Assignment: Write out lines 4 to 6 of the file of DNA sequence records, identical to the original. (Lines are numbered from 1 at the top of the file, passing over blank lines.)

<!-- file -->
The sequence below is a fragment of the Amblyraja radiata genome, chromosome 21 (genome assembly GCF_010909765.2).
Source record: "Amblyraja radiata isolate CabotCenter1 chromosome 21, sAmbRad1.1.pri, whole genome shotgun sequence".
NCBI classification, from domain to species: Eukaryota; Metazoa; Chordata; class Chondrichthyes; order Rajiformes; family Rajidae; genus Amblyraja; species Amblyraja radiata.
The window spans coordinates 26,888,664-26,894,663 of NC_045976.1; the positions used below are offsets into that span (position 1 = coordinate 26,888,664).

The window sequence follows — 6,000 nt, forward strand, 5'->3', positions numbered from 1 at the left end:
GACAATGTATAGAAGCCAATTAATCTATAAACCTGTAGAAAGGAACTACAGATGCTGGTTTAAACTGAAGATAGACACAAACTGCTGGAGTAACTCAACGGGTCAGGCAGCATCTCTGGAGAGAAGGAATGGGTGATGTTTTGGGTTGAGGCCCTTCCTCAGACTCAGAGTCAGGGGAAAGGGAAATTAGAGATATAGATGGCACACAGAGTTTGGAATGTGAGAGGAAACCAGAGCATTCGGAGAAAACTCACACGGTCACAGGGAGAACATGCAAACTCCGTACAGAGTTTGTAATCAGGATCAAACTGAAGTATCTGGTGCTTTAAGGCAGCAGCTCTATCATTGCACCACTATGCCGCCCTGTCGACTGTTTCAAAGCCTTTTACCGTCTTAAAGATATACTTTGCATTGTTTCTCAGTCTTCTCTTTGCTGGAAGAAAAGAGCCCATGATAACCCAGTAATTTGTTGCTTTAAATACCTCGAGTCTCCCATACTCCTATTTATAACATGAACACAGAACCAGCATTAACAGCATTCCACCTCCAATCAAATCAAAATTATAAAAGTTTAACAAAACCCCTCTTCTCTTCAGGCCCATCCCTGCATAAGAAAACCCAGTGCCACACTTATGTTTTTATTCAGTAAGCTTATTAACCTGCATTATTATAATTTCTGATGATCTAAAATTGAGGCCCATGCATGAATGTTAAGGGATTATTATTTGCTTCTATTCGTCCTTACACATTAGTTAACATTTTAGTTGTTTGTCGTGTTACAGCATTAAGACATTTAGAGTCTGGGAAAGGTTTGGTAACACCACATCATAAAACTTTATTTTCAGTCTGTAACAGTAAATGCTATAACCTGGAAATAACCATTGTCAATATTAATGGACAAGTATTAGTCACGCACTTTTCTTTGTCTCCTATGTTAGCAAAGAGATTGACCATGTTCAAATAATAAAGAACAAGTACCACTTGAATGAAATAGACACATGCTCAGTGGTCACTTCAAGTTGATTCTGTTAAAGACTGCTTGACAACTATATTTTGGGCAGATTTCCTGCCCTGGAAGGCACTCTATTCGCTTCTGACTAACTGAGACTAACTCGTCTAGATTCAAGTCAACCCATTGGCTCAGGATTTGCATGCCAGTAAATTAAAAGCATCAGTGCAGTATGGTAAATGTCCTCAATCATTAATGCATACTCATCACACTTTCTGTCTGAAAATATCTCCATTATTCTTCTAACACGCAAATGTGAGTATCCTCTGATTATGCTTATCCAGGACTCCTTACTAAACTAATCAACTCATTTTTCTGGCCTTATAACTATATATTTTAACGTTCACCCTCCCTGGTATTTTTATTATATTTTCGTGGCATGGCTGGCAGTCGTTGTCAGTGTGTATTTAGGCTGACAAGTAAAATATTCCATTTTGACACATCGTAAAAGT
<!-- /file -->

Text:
The window spans coordinates 26,888,664-26,894,663 of NC_045976.1; the positions used below are offsets into that span (position 1 = coordinate 26,888,664).

The window sequence follows — 6,000 nt, forward strand, 5'->3', positions numbered from 1 at the left end:
GACAATGTATAGAAGCCAATTAATCTATAAACCTGTAGAAAGGAACTACAGATGCTGGTTTAAACTGAAGATAGACACAAACTGCTGGAGTAACTCAACGGGTCAGGCAGCATCTCTGGAGAGAAGGAATGGGTGATGTTTTGGGTTGAGGCCCTTCCTCAGACTCAGAGTCAGGGGAAAGGGAAATTAGAGATATAGATGGCACACAGAGTTTGGAATGTGAGAGGAAACCAGAGCATTCGGAGAAAACTCACACGGTCACAGGGAGAACATGCAAACTCCGTACAGAGTTTGTAATCAGGATCAAACTGAAGTATCTGGTGCTTTAAGGCAGCAGCTCTATCATTGCACCACTATGCCGCCCTGTCGACTGTTTCAAAGCCTTTTACCGTCTTAAAGATATACTTTGCATTGTTTCTCAGTCTTCTCTTTGCTGGAAGAAAAGAGCCCATGATAACCCAGTAATTTGTTGCTTTAAATACCTCGAGTCTCCCATACTCCTATTTATAACATGAACACAGAACCAGCATTAACAGCATTCCACCTCCAATCAAATCAAAATTATAAAAGTTTAACAAAACCCCTCTTCTCTTCAGGCCCATCCCTGCATAAGAAAACCCAGTGCCACACTTATGTTTTTATTCAGTAAGCTTATTAACCTGCATTATTATAATTTCTGATGATCTAAAATTGAGGCCCATGCATGAATGTTAAGGGATTATTATTTGCTTCTATTCGTCCTTACACATTAGTTAACATTTTAGTTGTTTGTCGTGTTACAGCATTAAGACATTTAGAGTCTGGGAAAGGTTTGGTAACACCACATCATAAAACTTTATTTTCAGTCTGTAACAGTAAATGCTATAACCTGGAAATAACCATTGTCAATATTAATGGACAAGTATTAGTCACGCACTTTTCTTTGTCTCCTATGTTAGCAAAGAGATTGACCATGTTCAAATAATAAAGAACAAGTACCACTTGAATGAAATAGACACATGCTCAGTGGTCACTTCAAGTTGATTCTGTTAAAGACTGCTTGACAACTATATTTTGGGCAGATTTCCTGCCCTGGAAGGCACTCTATTCGCTTCTGACTAACTGAGACTAACTCGTCTAGATTCAAGTCAACCCATTGGCTCAGGATTTGCATGCCAGTAAATTAAAAGCATCAGTGCAGTATGGTAAATGTCCTCAATCATTAATGCATACTCATCACACTTTCTGTCTGAAAATATCTCCATTATTCTTCTAACACGCAAATGTGAGTATCCTCTGATTATGCTTATCCAGGACTCCTTACTAAACTAATCAACTCATTTTTCTGGCCTTATAACTATATATTTTAACGTTCACCCTCCCTGGTATTTTTATTATATTTTCGTGGCATGGCTGGCAGTCGTTGTCAGTGTGTATTTAGGCTGACAAGTAAAATATTCCATTTTGACACATCGTAAAAGT